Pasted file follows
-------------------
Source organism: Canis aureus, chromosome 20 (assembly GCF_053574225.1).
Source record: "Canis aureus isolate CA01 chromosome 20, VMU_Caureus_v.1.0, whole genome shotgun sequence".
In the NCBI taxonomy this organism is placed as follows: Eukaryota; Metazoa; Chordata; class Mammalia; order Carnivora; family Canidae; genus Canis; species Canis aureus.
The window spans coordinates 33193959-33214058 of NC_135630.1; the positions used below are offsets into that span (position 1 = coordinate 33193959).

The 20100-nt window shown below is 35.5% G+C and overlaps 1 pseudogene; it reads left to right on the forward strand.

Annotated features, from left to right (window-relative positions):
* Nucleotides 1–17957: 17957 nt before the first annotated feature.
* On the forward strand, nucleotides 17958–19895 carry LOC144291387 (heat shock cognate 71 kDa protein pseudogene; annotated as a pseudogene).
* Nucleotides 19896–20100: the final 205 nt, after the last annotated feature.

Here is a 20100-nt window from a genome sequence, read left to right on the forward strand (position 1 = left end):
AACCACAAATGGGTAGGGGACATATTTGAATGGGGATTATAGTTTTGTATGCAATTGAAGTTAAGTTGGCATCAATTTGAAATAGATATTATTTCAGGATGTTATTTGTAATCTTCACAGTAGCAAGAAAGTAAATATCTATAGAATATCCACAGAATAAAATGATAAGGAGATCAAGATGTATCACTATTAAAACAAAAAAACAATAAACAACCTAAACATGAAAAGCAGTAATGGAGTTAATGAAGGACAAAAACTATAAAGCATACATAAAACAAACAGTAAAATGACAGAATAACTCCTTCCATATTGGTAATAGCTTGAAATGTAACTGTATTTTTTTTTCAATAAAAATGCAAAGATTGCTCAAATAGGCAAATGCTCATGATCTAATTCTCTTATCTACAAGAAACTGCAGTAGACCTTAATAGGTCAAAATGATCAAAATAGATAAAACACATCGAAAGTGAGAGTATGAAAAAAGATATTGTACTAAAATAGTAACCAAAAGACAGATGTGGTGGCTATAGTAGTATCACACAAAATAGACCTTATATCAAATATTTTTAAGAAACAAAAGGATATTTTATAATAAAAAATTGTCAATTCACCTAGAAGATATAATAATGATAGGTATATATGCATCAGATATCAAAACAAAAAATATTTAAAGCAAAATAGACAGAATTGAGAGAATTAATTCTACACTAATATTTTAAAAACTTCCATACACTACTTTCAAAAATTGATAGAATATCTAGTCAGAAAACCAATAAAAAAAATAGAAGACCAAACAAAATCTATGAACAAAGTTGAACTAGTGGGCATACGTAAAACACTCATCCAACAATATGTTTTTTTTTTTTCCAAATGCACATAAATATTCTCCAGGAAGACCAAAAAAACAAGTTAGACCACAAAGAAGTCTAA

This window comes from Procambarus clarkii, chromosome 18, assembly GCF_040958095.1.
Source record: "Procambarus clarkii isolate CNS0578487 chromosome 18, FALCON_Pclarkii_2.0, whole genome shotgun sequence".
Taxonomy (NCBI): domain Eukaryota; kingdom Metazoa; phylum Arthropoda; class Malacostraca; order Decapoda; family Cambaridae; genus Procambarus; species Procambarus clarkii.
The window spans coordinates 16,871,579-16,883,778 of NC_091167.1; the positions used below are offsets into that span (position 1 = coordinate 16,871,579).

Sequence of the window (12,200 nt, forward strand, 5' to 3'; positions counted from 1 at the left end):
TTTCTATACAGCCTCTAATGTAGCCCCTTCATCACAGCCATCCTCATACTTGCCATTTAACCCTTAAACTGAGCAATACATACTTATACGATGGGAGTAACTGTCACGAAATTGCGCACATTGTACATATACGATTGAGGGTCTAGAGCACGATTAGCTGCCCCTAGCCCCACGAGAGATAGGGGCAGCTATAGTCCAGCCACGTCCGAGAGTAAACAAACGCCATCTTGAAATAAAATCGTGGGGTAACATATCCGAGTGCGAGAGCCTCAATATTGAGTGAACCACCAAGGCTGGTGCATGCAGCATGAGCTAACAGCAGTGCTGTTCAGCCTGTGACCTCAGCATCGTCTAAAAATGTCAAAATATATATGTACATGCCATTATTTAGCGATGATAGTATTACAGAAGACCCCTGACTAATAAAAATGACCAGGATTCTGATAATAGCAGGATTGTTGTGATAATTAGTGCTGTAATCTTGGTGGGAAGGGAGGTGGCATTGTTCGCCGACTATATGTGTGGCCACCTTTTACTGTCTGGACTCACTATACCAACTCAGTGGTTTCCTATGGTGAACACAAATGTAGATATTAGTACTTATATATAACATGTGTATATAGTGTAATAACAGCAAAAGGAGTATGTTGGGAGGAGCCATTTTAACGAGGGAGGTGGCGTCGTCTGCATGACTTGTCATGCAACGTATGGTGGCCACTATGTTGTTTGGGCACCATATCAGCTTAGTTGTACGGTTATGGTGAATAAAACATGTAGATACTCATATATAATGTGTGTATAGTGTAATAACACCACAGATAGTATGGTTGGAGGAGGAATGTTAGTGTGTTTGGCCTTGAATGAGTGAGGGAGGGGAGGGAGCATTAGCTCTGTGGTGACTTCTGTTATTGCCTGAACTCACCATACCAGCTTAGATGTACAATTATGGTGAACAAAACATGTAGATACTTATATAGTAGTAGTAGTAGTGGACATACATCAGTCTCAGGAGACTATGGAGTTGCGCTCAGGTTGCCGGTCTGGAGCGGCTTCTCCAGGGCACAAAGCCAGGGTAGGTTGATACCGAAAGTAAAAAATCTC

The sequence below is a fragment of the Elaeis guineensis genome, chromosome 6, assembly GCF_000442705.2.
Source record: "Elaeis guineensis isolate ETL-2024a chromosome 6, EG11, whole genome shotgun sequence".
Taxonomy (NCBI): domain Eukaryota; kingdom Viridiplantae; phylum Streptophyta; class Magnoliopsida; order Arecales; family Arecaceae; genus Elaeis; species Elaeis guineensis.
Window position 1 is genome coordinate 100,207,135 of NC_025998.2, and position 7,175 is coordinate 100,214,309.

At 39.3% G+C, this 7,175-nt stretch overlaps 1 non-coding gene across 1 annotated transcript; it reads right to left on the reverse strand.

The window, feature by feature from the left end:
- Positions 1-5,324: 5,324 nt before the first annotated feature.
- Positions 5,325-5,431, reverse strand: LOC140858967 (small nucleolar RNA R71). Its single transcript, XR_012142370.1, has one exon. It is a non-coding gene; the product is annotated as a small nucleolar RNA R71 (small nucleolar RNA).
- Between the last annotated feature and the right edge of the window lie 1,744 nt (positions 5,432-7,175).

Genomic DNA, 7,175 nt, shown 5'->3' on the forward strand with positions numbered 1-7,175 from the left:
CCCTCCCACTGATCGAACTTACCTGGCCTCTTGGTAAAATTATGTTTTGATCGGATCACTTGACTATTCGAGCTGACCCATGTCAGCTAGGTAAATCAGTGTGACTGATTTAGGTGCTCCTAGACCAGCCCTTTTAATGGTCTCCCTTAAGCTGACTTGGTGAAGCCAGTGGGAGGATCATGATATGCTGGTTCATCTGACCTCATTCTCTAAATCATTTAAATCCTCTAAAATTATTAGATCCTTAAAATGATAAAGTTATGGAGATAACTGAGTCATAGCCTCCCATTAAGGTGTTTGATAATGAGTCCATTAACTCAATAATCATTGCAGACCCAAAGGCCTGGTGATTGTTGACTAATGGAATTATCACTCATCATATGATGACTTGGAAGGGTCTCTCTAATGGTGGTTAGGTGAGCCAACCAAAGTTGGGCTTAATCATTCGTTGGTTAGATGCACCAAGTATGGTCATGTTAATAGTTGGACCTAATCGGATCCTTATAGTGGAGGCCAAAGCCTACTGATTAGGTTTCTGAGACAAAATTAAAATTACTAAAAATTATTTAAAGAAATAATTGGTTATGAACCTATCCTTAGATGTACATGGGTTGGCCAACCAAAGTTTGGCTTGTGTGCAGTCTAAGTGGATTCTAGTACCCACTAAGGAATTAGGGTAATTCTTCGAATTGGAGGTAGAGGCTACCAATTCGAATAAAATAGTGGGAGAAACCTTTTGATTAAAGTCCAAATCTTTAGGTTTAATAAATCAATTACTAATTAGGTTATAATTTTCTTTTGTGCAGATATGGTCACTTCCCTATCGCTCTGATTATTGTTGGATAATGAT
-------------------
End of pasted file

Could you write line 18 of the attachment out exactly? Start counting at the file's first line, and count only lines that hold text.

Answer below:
The sequence below is a fragment of the Elaeis guineensis genome, chromosome 6, assembly GCF_000442705.2.